Andrew Ross Sorkin today has the most astonishing parenthetical I’ve seen in a long while:
(By the way, doesn’t it seem increasingly hard to vilify Richard S. Fuld Jr., the former chief executive of Lehman Brothers, given what’s happened since that firm filed for bankruptcy? If you haven’t read it yet, there’s a remarkable court filing by Harvey R. Miller, the respected lawyer at Weil, Gotshal & Manges overseeing the bankruptcy, that practically exonerates Mr. Fuld. See nytimes.com/dealbook)
The blog entry is here, and the court filing therein is simply dispatched by Sam Jones:
It is disingenuity of the highest order to suggest that banks like Lehman were passive victims of a stormy market. Their actions created the stormy market in the first place. Dick Fuld’s Lehman reaped what it sowed.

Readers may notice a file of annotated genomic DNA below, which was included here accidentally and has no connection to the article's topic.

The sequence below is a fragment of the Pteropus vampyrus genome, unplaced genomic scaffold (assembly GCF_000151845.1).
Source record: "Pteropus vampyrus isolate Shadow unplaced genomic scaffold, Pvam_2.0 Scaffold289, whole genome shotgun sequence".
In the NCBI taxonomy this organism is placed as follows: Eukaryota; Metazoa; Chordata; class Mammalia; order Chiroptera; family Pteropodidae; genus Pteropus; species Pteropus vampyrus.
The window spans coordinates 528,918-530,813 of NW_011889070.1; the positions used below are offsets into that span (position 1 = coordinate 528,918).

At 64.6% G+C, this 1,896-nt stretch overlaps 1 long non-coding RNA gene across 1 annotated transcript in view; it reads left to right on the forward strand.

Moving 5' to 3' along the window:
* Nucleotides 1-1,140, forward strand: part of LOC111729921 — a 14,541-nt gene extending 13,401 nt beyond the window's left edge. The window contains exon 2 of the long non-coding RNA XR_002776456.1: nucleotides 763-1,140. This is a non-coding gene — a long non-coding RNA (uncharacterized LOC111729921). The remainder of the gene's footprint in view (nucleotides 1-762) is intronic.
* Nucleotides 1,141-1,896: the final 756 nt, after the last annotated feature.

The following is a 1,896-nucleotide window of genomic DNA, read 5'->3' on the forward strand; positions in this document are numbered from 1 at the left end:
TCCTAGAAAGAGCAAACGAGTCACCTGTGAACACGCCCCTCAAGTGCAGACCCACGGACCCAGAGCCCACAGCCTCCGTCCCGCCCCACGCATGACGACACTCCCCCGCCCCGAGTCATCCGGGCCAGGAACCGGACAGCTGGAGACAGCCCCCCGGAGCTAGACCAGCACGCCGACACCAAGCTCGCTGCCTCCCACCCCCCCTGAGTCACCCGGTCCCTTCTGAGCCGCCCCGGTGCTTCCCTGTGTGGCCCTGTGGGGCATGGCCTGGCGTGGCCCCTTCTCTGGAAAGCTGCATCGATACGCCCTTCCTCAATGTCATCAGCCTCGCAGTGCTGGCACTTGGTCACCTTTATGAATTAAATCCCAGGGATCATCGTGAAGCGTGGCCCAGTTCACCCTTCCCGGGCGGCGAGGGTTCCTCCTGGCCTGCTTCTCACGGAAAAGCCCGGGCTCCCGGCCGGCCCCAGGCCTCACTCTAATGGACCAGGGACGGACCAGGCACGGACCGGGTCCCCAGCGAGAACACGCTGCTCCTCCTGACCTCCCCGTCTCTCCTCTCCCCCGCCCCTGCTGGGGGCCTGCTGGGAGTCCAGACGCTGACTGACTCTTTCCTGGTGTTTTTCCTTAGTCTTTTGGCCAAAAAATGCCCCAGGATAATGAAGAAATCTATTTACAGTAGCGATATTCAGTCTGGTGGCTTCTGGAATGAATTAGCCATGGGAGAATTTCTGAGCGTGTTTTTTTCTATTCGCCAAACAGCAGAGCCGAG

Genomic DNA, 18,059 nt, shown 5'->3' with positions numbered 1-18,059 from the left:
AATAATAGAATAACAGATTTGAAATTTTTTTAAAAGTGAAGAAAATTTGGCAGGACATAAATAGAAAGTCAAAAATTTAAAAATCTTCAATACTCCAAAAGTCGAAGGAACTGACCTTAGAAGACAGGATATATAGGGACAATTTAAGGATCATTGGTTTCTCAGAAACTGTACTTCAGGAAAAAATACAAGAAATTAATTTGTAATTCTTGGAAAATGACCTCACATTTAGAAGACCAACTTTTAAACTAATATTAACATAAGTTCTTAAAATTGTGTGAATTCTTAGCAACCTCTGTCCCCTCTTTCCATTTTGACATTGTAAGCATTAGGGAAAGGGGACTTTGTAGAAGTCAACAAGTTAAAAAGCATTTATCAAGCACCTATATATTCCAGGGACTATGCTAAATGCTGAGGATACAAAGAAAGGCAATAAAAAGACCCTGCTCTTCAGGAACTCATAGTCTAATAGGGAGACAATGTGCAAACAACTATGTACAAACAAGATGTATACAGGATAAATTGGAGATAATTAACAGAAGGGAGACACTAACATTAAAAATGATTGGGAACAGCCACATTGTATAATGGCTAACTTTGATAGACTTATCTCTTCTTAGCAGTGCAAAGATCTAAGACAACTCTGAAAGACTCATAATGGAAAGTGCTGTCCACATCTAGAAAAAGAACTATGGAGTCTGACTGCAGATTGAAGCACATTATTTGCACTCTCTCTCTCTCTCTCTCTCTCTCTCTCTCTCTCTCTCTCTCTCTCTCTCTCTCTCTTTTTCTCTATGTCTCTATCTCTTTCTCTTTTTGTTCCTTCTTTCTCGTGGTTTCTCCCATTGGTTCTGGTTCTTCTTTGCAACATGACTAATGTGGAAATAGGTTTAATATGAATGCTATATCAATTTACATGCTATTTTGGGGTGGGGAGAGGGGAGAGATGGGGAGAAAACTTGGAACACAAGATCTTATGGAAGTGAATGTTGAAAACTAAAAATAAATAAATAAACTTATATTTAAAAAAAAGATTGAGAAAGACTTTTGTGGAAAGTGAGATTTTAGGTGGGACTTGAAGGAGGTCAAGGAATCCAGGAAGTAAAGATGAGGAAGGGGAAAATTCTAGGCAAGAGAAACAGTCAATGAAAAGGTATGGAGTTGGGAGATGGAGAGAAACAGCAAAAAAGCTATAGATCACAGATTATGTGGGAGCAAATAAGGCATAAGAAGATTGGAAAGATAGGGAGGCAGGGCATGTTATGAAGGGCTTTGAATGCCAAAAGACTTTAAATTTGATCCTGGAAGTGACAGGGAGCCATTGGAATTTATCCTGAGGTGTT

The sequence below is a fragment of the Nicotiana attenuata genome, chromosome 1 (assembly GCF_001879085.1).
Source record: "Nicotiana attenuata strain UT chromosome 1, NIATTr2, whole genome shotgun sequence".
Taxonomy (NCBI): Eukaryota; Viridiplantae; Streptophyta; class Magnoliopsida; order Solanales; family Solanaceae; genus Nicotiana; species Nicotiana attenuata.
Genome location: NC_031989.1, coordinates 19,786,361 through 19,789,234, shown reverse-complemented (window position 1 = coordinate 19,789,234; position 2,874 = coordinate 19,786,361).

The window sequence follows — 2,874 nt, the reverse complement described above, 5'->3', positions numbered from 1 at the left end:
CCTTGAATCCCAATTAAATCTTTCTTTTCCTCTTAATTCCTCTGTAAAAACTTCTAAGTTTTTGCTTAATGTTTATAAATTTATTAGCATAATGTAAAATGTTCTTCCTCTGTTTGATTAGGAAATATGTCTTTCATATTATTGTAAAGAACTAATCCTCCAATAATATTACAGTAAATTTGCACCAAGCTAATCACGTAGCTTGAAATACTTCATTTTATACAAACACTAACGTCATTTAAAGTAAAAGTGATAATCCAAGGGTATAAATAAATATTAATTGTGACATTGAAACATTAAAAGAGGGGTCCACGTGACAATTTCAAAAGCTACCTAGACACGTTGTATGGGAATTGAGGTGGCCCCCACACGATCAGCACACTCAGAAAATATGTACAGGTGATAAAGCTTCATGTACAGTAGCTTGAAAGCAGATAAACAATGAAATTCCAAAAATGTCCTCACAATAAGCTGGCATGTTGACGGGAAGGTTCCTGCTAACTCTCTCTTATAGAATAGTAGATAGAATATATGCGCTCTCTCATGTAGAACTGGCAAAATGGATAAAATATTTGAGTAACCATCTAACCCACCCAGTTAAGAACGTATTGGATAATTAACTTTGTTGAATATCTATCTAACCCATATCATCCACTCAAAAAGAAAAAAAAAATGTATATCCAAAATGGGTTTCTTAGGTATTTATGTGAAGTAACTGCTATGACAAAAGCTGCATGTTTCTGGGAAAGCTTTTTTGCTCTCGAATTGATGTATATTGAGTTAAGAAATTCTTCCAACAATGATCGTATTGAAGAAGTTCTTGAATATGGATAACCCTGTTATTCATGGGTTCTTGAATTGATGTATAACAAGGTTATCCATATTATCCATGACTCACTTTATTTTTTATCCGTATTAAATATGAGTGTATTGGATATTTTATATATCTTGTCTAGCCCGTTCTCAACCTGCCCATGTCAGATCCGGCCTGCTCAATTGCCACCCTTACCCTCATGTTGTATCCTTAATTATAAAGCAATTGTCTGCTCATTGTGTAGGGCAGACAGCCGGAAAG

In fact, the filing actively celebrates all the risks that were taken by Fuld and Lehman in the years leading up to the collapse, talking about Lehman’s "four consecutive years of record-breaking financial results" between 2004 and 2007, and citing with admiration Lehman’s soaring share price.
What’s more, Miller’s filing spends much more time on ad hominem attacks on Fuld’s accusers than it does on seriously trying to defend Fuld’s disastrous decisions — something which is always a sign of a very weak case.
So why does Sorkin seem so inclined to take the filing at face value? Does he really think that Dick Fuld has been "practically exonerated" by this one highly contentious document, in the face of overwhelming evidence that Fuld levered up Lehman irresponsibly, refused to sell out when he could, and generally did nothing to save his bank until it was far too late?
Could this just be part of a campaign by Sorkin to get Fuld to talk to him? Sorkin doesn’t just have his newspaper column: he also has TV and book projects going, and access to Fuld would be very valuable in what has become an extremely crowded meltdown-media marketplace. Alternatively, of course, Sorkin genuinely wants us to think that one overheated court filing is really sufficient to make him change his mind on the question of Fuld’s basic culpability. So which is it?